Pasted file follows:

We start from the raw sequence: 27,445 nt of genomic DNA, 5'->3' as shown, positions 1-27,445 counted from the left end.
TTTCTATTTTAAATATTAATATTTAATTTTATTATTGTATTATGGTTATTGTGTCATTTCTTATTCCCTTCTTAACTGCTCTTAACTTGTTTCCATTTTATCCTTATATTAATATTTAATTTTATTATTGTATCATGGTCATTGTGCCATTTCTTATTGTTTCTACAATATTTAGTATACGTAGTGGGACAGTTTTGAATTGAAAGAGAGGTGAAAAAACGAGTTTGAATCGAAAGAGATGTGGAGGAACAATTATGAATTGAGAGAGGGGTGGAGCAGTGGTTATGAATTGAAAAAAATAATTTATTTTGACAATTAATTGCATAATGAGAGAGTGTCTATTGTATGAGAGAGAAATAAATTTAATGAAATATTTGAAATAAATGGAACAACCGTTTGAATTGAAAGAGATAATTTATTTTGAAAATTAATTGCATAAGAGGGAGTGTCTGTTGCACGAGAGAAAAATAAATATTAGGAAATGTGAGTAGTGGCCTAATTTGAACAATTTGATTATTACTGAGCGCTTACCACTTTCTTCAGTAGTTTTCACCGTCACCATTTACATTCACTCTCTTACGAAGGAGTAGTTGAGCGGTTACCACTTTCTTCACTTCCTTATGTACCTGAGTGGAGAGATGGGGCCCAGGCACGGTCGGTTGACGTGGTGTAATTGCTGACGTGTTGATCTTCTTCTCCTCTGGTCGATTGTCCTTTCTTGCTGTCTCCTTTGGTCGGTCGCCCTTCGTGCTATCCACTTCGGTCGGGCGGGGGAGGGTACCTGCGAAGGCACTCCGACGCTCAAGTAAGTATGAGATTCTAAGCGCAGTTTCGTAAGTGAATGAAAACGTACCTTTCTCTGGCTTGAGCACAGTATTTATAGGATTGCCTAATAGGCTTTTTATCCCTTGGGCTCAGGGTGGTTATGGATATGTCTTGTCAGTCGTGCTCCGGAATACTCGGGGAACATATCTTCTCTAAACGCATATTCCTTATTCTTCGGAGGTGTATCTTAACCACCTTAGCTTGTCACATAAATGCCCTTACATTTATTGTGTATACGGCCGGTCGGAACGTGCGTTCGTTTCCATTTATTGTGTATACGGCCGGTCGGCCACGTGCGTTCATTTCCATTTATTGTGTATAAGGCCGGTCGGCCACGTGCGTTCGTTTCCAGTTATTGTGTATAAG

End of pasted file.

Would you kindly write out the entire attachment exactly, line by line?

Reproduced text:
We start from the raw sequence: 27,445 nt of genomic DNA, 5'->3' as shown, positions 1-27,445 counted from the left end.
TTTCTATTTTAAATATTAATATTTAATTTTATTATTGTATTATGGTTATTGTGTCATTTCTTATTCCCTTCTTAACTGCTCTTAACTTGTTTCCATTTTATCCTTATATTAATATTTAATTTTATTATTGTATCATGGTCATTGTGCCATTTCTTATTGTTTCTACAATATTTAGTATACGTAGTGGGACAGTTTTGAATTGAAAGAGAGGTGAAAAAACGAGTTTGAATCGAAAGAGATGTGGAGGAACAATTATGAATTGAGAGAGGGGTGGAGCAGTGGTTATGAATTGAAAAAAATAATTTATTTTGACAATTAATTGCATAATGAGAGAGTGTCTATTGTATGAGAGAGAAATAAATTTAATGAAATATTTGAAATAAATGGAACAACCGTTTGAATTGAAAGAGATAATTTATTTTGAAAATTAATTGCATAAGAGGGAGTGTCTGTTGCACGAGAGAAAAATAAATATTAGGAAATGTGAGTAGTGGCCTAATTTGAACAATTTGATTATTACTGAGCGCTTACCACTTTCTTCAGTAGTTTTCACCGTCACCATTTACATTCACTCTCTTACGAAGGAGTAGTTGAGCGGTTACCACTTTCTTCACTTCCTTATGTACCTGAGTGGAGAGATGGGGCCCAGGCACGGTCGGTTGACGTGGTGTAATTGCTGACGTGTTGATCTTCTTCTCCTCTGGTCGATTGTCCTTTCTTGCTGTCTCCTTTGGTCGGTCGCCCTTCGTGCTATCCACTTCGGTCGGGCGGGGGAGGGTACCTGCGAAGGCACTCCGACGCTCAAGTAAGTATGAGATTCTAAGCGCAGTTTCGTAAGTGAATGAAAACGTACCTTTCTCTGGCTTGAGCACAGTATTTATAGGATTGCCTAATAGGCTTTTTATCCCTTGGGCTCAGGGTGGTTATGGATATGTCTTGTCAGTCGTGCTCCGGAATACTCGGGGAACATATCTTCTCTAAACGCATATTCCTTATTCTTCGGAGGTGTATCTTAACCACCTTAGCTTGTCACATAAATGCCCTTACATTTATTGTGTATACGGCCGGTCGGAACGTGCGTTCGTTTCCATTTATTGTGTATACGGCCGGTCGGCCACGTGCGTTCATTTCCATTTATTGTGTATAAGGCCGGTCGGCCACGTGCGTTCGTTTCCAGTTATTGTGTATAAG